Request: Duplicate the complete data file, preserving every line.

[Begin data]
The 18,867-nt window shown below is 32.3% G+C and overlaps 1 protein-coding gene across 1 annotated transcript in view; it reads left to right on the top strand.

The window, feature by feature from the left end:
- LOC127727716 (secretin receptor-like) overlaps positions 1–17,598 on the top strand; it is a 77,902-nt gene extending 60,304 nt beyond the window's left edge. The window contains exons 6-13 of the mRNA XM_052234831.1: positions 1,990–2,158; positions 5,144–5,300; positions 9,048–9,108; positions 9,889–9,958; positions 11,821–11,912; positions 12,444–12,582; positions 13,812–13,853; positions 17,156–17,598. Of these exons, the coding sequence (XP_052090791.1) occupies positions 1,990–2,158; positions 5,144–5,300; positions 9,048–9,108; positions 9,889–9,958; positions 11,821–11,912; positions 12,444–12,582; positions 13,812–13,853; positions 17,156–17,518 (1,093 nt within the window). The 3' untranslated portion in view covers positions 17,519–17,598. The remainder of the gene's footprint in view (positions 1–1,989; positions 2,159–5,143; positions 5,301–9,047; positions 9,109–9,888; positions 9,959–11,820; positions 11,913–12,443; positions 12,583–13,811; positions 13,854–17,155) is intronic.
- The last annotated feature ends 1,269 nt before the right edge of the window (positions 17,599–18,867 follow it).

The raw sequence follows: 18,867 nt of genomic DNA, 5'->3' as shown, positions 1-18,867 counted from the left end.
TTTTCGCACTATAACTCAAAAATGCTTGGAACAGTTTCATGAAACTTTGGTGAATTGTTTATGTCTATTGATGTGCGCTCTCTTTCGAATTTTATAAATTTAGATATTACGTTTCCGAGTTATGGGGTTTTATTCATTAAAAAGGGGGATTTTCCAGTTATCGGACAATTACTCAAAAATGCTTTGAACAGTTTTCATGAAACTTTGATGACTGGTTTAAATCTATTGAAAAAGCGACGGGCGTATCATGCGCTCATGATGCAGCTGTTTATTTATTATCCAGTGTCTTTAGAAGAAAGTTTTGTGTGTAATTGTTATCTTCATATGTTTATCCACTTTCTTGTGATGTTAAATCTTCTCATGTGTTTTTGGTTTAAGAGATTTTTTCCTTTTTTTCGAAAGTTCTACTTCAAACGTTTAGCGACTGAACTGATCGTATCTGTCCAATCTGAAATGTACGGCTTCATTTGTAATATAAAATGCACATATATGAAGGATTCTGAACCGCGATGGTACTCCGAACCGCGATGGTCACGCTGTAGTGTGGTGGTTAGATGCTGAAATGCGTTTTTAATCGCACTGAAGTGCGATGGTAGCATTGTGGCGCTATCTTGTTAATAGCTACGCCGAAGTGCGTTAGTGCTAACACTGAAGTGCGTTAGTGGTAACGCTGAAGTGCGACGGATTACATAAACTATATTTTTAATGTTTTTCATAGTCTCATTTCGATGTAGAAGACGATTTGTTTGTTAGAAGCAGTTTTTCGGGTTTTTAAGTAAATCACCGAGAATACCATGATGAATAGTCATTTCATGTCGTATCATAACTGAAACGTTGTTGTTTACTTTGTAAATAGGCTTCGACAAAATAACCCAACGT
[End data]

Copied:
The 18,867-nt window shown below is 32.3% G+C and overlaps 1 protein-coding gene across 1 annotated transcript in view; it reads left to right on the top strand.

The window, feature by feature from the left end:
- LOC127727716 (secretin receptor-like) overlaps positions 1–17,598 on the top strand; it is a 77,902-nt gene extending 60,304 nt beyond the window's left edge. The window contains exons 6-13 of the mRNA XM_052234831.1: positions 1,990–2,158; positions 5,144–5,300; positions 9,048–9,108; positions 9,889–9,958; positions 11,821–11,912; positions 12,444–12,582; positions 13,812–13,853; positions 17,156–17,598. Of these exons, the coding sequence (XP_052090791.1) occupies positions 1,990–2,158; positions 5,144–5,300; positions 9,048–9,108; positions 9,889–9,958; positions 11,821–11,912; positions 12,444–12,582; positions 13,812–13,853; positions 17,156–17,518 (1,093 nt within the window). The 3' untranslated portion in view covers positions 17,519–17,598. The remainder of the gene's footprint in view (positions 1–1,989; positions 2,159–5,143; positions 5,301–9,047; positions 9,109–9,888; positions 9,959–11,820; positions 11,913–12,443; positions 12,583–13,811; positions 13,854–17,155) is intronic.
- The last annotated feature ends 1,269 nt before the right edge of the window (positions 17,599–18,867 follow it).

The raw sequence follows: 18,867 nt of genomic DNA, 5'->3' as shown, positions 1-18,867 counted from the left end.
TTTTCGCACTATAACTCAAAAATGCTTGGAACAGTTTCATGAAACTTTGGTGAATTGTTTATGTCTATTGATGTGCGCTCTCTTTCGAATTTTATAAATTTAGATATTACGTTTCCGAGTTATGGGGTTTTATTCATTAAAAAGGGGGATTTTCCAGTTATCGGACAATTACTCAAAAATGCTTTGAACAGTTTTCATGAAACTTTGATGACTGGTTTAAATCTATTGAAAAAGCGACGGGCGTATCATGCGCTCATGATGCAGCTGTTTATTTATTATCCAGTGTCTTTAGAAGAAAGTTTTGTGTGTAATTGTTATCTTCATATGTTTATCCACTTTCTTGTGATGTTAAATCTTCTCATGTGTTTTTGGTTTAAGAGATTTTTTCCTTTTTTTCGAAAGTTCTACTTCAAACGTTTAGCGACTGAACTGATCGTATCTGTCCAATCTGAAATGTACGGCTTCATTTGTAATATAAAATGCACATATATGAAGGATTCTGAACCGCGATGGTACTCCGAACCGCGATGGTCACGCTGTAGTGTGGTGGTTAGATGCTGAAATGCGTTTTTAATCGCACTGAAGTGCGATGGTAGCATTGTGGCGCTATCTTGTTAATAGCTACGCCGAAGTGCGTTAGTGCTAACACTGAAGTGCGTTAGTGGTAACGCTGAAGTGCGACGGATTACATAAACTATATTTTTAATGTTTTTCATAGTCTCATTTCGATGTAGAAGACGATTTGTTTGTTAGAAGCAGTTTTTCGGGTTTTTAAGTAAATCACCGAGAATACCATGATGAATAGTCATTTCATGTCGTATCATAACTGAAACGTTGTTGTTTACTTTGTAAATAGGCTTCGACAAAATAACCCAACGT